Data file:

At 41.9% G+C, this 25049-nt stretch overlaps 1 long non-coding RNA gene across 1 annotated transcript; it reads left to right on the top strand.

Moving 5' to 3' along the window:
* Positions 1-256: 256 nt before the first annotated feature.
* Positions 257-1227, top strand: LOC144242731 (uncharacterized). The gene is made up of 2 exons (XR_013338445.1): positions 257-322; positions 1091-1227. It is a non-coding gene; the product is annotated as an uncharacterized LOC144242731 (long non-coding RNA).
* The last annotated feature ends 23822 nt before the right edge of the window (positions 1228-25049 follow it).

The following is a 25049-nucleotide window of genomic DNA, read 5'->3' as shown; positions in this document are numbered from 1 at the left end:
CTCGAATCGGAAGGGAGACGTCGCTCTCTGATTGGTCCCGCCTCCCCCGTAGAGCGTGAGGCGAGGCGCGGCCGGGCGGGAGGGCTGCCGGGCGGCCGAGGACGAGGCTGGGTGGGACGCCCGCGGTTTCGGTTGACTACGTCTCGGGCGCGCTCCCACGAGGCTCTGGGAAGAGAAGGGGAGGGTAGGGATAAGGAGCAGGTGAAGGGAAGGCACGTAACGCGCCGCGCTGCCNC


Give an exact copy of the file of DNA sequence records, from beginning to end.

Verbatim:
At 41.9% G+C, this 25049-nt stretch overlaps 1 long non-coding RNA gene across 1 annotated transcript; it reads left to right on the top strand.

Moving 5' to 3' along the window:
* Positions 1-256: 256 nt before the first annotated feature.
* Positions 257-1227, top strand: LOC144242731 (uncharacterized). The gene is made up of 2 exons (XR_013338445.1): positions 257-322; positions 1091-1227. It is a non-coding gene; the product is annotated as an uncharacterized LOC144242731 (long non-coding RNA).
* The last annotated feature ends 23822 nt before the right edge of the window (positions 1228-25049 follow it).

The following is a 25049-nucleotide window of genomic DNA, read 5'->3' as shown; positions in this document are numbered from 1 at the left end:
CTCGAATCGGAAGGGAGACGTCGCTCTCTGATTGGTCCCGCCTCCCCCGTAGAGCGTGAGGCGAGGCGCGGCCGGGCGGGAGGGCTGCCGGGCGGCCGAGGACGAGGCTGGGTGGGACGCCCGCGGTTTCGGTTGACTACGTCTCGGGCGCGCTCCCACGAGGCTCTGGGAAGAGAAGGGGAGGGTAGGGATAAGGAGCAGGTGAAGGGAAGGCACGTAACGCGCCGCGCTGCCNC